Antonín Dvorák

Biography

Born: 1841   Died: 1904   Country: Czechoslovakia   Period: Romantic
Widely regarded as the most distinguished of Czech composers, Antonin Dvorák (1841-1904) produced attractive and vigorous music possessed of clear formal outlines, melodies that are both memorable and spontaneous-sounding, and a colorful, effective instrumental sense. Dvorák is considered one of the major figures of nationalism, both proselytizing for and making actual use of folk influences, which he expertly combined with Classical forms in Read more works of all genres. His symphonies are among his most widely appreciated works; the Symphony No. 9 ("From the New World," 1893) takes a place among the finest and most popular examples of the symphonic literature. Similarly, his Cello Concerto (1894-1895) is one of the cornerstones of the repertory, providing the soloist an opportunity for virtuosic flair and soaring expressivity. Dvorák displayed special skill in writing for chamber ensembles, producing dozens of such works; among these, his 14 string quartets (1862-1895), the "American" Quintet (1893) and the "Dumky" Trio (1890-1891) are outstanding examples of their respective genres, overflowing with attractive folklike melodies set like jewels into the solid fixtures of Brahmsian absolute forms.

Dvorák's "American" and "New World" works arose during the composer's sojourn in the United States in the early 1890s; he was uneasy with American high society and retreated to a small, predominantly Czech town in Iowa for summer vacations during his stay. However, he did make the acquaintance of the pioneering African-American baritone H.T. Burleigh, who may have influenced the seemingly spiritual-like melodies in the "New World" symphony and other works; some claim that the similarity resulted instead from a natural affinity between African-American and Eastern European melodic structures.

By that time, Dvorák was among the most celebrated of European composers, seen by many as the heir to Brahms, who had championed Dvorák during the younger composer's long climb to the top. The son of a butcher and occasional zither player, Dvorák studied the organ in Prague as a young man and worked variously as a café violist and church organist during the 1860s and 1870s while creating a growing body of symphonies, chamber music, and Czech-language opera. For three years in the 1870s he won a government grant (the Viennese critic Hanslick was among the judges) designed to help the careers of struggling young creative artists. Brahms gained for Dvorák a contract with his own publisher, Simrock, in 1877; the association proved a profitable one despite an initial controversy that flared when Dvorák insisted on including Czech-language work titles on the printed covers, a novelty in those musically German-dominated times. In the 1880s and 1890s Dvorák's reputation became international in scope thanks to a series of major masterpieces that included the Seventh, Eighth, and "New World" symphonies. At the end of his life he turned to opera once again; Rusalka, from 1901, incorporates Wagnerian influences into the musical telling of its legend-based story, and remains the most frequently performed of the composer's vocal works. Dvorák, a professor at Prague University from 1891 on, exerted a deep influence on Czech music of the twentieth century; among his students was Josef Suk, who also became his son-in-law. Read less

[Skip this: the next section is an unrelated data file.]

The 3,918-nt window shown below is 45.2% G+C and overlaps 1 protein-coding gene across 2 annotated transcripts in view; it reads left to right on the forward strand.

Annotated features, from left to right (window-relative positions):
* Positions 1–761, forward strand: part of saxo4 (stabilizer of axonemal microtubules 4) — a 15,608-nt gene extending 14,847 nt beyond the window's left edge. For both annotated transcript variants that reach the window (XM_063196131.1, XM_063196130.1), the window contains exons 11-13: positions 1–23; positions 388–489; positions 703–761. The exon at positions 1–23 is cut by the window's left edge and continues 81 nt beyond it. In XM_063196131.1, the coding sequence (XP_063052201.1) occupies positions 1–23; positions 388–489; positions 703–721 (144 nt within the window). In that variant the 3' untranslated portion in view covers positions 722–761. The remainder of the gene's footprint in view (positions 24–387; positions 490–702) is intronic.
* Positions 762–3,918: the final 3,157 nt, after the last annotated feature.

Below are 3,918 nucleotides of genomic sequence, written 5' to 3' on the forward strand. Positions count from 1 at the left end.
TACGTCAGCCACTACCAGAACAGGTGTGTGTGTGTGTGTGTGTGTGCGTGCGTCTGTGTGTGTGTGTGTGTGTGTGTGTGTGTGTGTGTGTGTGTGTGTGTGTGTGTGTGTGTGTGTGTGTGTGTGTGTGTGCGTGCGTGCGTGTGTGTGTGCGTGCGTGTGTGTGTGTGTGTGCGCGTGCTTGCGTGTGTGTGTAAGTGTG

Dvorák: Symphonic Poems, Overtures / Kuchar